Letter outlines Paul’s theology

An open bible sitting on a rock.
 on May 1, 2016

Let us begin our discussion about Paul’s theology. The place to start would be with his Epistle to the Romans. This is Paul’s most theological work. It is the only letter addressed to a church that he did not establish. He had never been to Rome and knew very few members of the Christian church there. He probably took great pains to get this letter perfect. He was writing to the heart of the empire and hoping to obtain that church’s support for the westward expansion of the Gospel.

He desperately wanted to make it to Rome. His mission work around the Aegean Sea had been completed. All that was left was to return to Jerusalem, taking with him the donations that were collected from the mission churches to help the Jerusalem church. Then he would be free to make the trip to Rome. Little did he know that in Jerusalem he would be arrested by the Romans and end up in Rome in chains, a prisoner of the state.

Paul planned to send Phoebe ahead to act as his financial representative in Rome (Romans 16:1-2) and to start the collection necessary for his mission base there. Meanwhile, he started to lay the groundwork for it with his letter, outlining his understanding of the Christian faith. He realized there was a problem between the Jewish and Gentile Christians. This was probably a universal problem and he addressed the issue. (See Romans 9-11.)

Through the centuries, the Epistle to the Romans has been used by various scholars to develop their theology. Martin Luther concentrated on chapters 1 to 8 because they contained Paul’s most explicit teaching on Justification by Faith. John Calvin focused on chapters 9 to 11 because they contained Paul’s teaching on divine predestination. Paul’s main thesis appears in 1:16-17: the righteous person will live out his faith; the wrath of God is revealed among humans by the opposite of faith, which is sin.

This thesis is more fully developed in 3:21-31, showing how it is the faith of Jesus that saves humans. He then demonstrates this thesis with the example of Abraham as the person who models faith (4:1-25). He completes this argument through an appeal to experience (5:1-21), and then responds to a series of questions raised by this thesis (6:1-11:31). The questions seem to be, “If the Gentiles have this good news and the Jews are turning away from it, does this mean that God has failed?” Finally, Paul applies this argument to the moral life of the Roman community as exemplary for every community (12:1-15:6).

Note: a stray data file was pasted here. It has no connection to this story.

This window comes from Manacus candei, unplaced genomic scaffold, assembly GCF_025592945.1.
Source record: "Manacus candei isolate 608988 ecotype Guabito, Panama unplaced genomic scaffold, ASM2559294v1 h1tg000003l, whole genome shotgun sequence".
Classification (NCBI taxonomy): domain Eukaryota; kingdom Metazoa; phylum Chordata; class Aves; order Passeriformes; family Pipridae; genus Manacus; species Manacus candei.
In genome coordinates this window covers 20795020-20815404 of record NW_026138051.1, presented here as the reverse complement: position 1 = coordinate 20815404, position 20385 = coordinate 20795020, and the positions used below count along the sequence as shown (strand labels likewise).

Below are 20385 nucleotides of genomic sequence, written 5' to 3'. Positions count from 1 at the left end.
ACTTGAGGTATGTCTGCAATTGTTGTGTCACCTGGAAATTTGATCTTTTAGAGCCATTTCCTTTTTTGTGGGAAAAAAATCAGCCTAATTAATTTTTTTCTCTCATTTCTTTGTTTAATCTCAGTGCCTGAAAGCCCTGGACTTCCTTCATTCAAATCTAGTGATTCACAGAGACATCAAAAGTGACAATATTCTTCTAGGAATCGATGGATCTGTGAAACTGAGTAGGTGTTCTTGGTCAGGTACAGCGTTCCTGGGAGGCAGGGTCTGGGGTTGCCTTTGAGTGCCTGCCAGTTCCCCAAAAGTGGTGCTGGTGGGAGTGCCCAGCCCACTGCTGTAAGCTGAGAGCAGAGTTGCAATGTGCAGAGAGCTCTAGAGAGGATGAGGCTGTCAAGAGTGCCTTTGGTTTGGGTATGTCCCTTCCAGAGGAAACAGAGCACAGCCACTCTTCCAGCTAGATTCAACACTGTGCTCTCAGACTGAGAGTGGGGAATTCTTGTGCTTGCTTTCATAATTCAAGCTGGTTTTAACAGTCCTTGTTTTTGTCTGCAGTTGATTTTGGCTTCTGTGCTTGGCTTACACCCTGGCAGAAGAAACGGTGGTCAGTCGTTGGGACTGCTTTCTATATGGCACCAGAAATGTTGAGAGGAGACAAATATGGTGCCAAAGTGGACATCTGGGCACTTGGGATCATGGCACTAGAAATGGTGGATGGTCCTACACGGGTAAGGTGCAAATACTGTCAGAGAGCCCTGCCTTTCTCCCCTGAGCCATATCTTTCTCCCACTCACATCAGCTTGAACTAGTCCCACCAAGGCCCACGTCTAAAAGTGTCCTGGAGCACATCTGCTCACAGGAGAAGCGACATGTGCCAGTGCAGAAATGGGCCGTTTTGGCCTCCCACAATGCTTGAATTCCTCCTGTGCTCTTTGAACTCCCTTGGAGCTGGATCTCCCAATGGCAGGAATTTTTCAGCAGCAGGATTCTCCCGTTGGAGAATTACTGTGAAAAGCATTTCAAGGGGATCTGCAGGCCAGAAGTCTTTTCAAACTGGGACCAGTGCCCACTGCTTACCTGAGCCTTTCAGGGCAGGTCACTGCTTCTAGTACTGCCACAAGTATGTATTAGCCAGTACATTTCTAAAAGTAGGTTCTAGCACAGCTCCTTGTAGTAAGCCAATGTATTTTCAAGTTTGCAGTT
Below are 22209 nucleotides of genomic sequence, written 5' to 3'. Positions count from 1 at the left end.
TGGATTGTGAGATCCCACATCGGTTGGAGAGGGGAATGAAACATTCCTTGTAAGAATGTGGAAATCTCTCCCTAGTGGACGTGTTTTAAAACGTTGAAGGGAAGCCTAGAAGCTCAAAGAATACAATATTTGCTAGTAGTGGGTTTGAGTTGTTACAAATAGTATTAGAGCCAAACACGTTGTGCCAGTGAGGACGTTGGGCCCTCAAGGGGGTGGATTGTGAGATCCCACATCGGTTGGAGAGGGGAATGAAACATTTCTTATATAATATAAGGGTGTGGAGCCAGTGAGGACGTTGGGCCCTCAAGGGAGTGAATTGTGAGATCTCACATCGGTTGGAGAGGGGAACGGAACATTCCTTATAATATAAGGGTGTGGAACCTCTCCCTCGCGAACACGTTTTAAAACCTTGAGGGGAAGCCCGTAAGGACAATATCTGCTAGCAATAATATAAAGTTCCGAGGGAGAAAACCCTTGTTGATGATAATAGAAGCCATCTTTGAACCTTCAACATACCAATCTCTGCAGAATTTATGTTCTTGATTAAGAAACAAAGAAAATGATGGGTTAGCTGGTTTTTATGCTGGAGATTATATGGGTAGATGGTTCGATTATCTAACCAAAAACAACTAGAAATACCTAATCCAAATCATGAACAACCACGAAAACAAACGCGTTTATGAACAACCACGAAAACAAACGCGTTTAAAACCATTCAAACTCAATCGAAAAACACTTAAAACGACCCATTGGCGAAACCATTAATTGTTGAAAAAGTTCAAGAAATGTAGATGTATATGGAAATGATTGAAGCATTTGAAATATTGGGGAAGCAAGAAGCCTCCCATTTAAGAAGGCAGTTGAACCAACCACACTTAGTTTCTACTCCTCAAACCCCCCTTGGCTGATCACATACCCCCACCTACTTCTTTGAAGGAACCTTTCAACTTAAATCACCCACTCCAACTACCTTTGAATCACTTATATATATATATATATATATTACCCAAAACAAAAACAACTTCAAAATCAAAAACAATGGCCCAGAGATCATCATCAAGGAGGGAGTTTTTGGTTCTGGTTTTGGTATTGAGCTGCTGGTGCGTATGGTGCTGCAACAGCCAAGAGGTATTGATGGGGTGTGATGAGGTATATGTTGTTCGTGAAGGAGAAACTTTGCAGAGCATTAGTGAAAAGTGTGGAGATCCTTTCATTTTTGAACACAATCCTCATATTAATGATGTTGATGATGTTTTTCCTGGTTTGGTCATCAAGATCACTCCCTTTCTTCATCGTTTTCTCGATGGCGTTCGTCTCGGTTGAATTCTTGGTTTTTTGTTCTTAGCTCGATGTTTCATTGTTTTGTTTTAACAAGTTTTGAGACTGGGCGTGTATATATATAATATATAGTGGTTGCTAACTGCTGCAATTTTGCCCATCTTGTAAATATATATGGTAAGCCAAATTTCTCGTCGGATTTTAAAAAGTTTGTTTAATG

In chapter 8, Paul says that because we have been empowered by the Spirit, we can do what the law asks of us. In this letter, Paul is writing one continuous rhetorical argument. His final argument is that all Israel will be saved.

Throughout the letter, Paul develops an elegant and powerful argument based on the story of Jesus.

It is in the response of faith that establishes a human in a right relationship with God, as shown by Abraham’s faith in God while he was still a Gentile (4:1-11).

Human sin has inhibited the possibility of obedient, trusting faith (1:18-3:20). God has gifted humans with the power to respond with faith through the faithful obedience of God’s son Jesus (1:16-17, 3:21-26). Thus Jesus’ faithful obedience places humans in a right relationship with God (5:12-21). The power to respond as Jesus did is given by the Holy Spirit (5:1-11, 8:1-39).

God’s plan in history is to reconcile Jews with the Gentiles through the principal of faith (9:1- 11:36). We can all be righteous by putting on the Lord Jesus Christ (13:14). The Romans demonstrated this transformed mind by the quality of their lives (12:1-21). They especially demonstrated this by the mutual love that respects and welcomes all diversity in the community (14:1-15:13).

Paul is an intensely difficult person to comprehend. We need to remember that he uses the ancient convention of rhetoric as an instrument of persuasion. We should read his letters for argument rather than for a revelation of his personality.

Paul did not create Christianity. He used the stories of Jesus as they were known to the early church in developing his theology. Jesus is the centre of his writings. He used many earlier traditions, such as baptism, the Lord’s Supper, the words and the stories of Jesus throughout his epistles. He is also a creative thinker and demands that we think along with him. He provides us with a creative dialogue to stretch our minds and spirit. Enjoy the dialogue.


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